Saudi Arabia’s elderly King Abdullah died on Friday and was replaced by his half-brother Salman as the absolute ruler of the world’s top oil exporter and the spiritual home of Islam. The funeral for Saudi King Abdullah got under way Friday with foreign leaders gathering in a cavernous mosque in the capital. Turkish President Recep Tayyip Erdogan and Pakistani Prime Minister Nawaz Sharif joined Gulf leaders for the funeral prayer at the Imam Turki bin Abdullah mosque in Riyadh, television pictures showed. Abdullah’s covered body was borne on a simple litter carried by men wearing traditional red-and-white checked shemagh head gear, following the mid-afternoon Asr prayers. Bahrain’s King Hamad bin Isa al-Khalifa, the Emir of Qatar Sheikh Tamim Bin Hamad al-Thani, and Kuwait’s Emir Sheikh Sabah al-Ahmad al-Sabah were among other leaders at the funeral which followed the ailing Abdullah’s death. The royal court said in a statement that Abdullah, believed to be around 90, died at 1:00 a.m. local time, expressing its ��great sadness and mourning.�� Another of the late monarch’s half-brothers, Moqren, was named the new crown prince. In his first public statement as the new ruler, the 79-year-old King Salman vowed to maintain a steady course for the conservative kingdom. He called for ��unity and solidarity�� among Muslims and vowed to work in ��the defense of the causes of our nation.�� Abdullah pushed through cautious changes while in power, challenging conservatives with moves such as including women in the Shura Council, an advisory body. He promoted the kingdom’s economic development and oversaw its accession to the World Trade Organization, tapping into the country’s massive oil wealth to build new cities, universities and high-speed railways.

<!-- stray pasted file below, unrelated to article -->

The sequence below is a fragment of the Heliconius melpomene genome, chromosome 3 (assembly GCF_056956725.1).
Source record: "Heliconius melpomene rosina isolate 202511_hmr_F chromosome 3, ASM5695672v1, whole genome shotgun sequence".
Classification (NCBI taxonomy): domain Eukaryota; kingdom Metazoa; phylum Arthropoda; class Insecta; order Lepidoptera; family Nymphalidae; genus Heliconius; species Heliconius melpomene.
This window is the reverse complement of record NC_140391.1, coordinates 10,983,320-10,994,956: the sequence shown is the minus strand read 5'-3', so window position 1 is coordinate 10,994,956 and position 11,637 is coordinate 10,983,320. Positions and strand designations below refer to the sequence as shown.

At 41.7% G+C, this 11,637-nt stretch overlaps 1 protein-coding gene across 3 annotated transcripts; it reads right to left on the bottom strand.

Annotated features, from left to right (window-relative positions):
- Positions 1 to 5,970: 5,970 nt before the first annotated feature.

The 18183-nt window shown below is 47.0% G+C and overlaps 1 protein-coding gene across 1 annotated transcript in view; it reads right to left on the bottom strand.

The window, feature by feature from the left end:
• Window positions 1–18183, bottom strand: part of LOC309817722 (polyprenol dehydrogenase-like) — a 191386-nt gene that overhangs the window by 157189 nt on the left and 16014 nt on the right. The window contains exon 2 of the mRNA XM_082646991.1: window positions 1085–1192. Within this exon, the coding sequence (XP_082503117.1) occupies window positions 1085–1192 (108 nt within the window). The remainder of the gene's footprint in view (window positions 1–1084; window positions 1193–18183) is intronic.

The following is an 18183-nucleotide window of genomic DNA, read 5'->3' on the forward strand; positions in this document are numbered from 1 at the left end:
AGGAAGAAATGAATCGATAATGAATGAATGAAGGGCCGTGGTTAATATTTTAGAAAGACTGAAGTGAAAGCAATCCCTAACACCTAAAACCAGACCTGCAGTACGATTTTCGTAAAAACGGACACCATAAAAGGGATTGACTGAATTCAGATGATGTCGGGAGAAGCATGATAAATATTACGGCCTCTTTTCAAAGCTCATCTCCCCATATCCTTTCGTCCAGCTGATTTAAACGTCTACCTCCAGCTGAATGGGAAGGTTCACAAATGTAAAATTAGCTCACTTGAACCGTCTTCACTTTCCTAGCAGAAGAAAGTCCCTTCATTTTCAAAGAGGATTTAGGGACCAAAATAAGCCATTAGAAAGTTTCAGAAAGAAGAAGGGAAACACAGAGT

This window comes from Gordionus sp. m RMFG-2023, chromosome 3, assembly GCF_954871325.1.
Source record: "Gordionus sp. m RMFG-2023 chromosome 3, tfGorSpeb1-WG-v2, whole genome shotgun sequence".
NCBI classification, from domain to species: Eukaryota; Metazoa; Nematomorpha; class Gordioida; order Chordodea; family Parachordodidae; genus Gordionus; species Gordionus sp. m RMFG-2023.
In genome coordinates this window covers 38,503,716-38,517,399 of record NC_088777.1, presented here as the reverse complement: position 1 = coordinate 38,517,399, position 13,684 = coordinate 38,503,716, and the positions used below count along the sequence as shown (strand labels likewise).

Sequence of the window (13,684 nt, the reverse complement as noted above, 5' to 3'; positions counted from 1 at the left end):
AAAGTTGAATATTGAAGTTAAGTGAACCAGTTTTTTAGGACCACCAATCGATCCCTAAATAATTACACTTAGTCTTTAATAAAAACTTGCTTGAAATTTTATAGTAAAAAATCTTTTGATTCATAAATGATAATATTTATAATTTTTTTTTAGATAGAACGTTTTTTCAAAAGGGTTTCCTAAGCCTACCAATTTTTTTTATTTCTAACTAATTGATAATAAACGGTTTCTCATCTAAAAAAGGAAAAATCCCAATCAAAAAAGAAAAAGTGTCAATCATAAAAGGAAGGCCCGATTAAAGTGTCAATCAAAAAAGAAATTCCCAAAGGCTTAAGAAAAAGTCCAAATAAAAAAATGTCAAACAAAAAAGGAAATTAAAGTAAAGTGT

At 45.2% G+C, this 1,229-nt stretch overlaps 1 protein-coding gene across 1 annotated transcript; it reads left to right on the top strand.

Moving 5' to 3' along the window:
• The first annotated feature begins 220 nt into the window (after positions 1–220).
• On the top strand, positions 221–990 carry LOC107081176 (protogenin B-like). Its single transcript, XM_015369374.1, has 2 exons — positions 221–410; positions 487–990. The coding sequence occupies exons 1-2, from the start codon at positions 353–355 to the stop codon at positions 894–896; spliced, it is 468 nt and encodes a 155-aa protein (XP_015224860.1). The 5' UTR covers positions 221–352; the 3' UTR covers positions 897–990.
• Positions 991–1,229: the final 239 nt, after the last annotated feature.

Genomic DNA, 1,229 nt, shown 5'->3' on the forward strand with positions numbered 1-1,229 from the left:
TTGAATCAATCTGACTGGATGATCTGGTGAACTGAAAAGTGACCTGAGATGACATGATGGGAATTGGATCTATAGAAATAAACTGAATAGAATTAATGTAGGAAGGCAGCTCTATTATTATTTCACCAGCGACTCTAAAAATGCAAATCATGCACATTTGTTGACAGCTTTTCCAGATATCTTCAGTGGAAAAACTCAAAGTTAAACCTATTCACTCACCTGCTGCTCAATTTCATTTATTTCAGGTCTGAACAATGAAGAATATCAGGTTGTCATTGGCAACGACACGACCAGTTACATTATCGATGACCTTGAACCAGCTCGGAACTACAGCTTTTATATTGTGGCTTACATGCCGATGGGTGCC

Leaders Pay Tribute Other tributes came in from foreign leaders, with French President Francois Hollande hailing Abdullah as ��a statesman whose work profoundly marked the history of his country.��
The presidency said Hollande would travel to Saudi Arabia to ��offer his condolences�� but that the exact timing of the trip had yet to be decided. British Prime Minister David Cameron said he was ��deeply saddened�� and that Abdullah would be remembered for ��his commitment to peace and for strengthening understanding between faiths.�� Turkish Prime Minister Recep Tayyip Erdogan also postponed a planned trip to Somalia to attend the funeral. Tehran nonetheless offered condolences over Abdullah’s death, saying Foreign Minister Mohammad Javad Zarif would travel to Riyadh to take part in official ceremonies. Behind his thick, jet-black moustache and goatee, Abdullah had a shrewd grasp of regional politics. Wary of the rising influence of Islamist movements, Saudi has been a generous supporter of Egyptian leader Abdel Fattah al-Sisi since the army’s ouster of Mohamed Morsi of the Muslim Brotherhood. Egypt declared seven days of official mourning for Abdullah. Saudi Arabia has also played a key role in supporting opposition to Iran-backed President Bashar al-Assad of Syria, allowing U.S. troops to use its territory to train rebel fighters.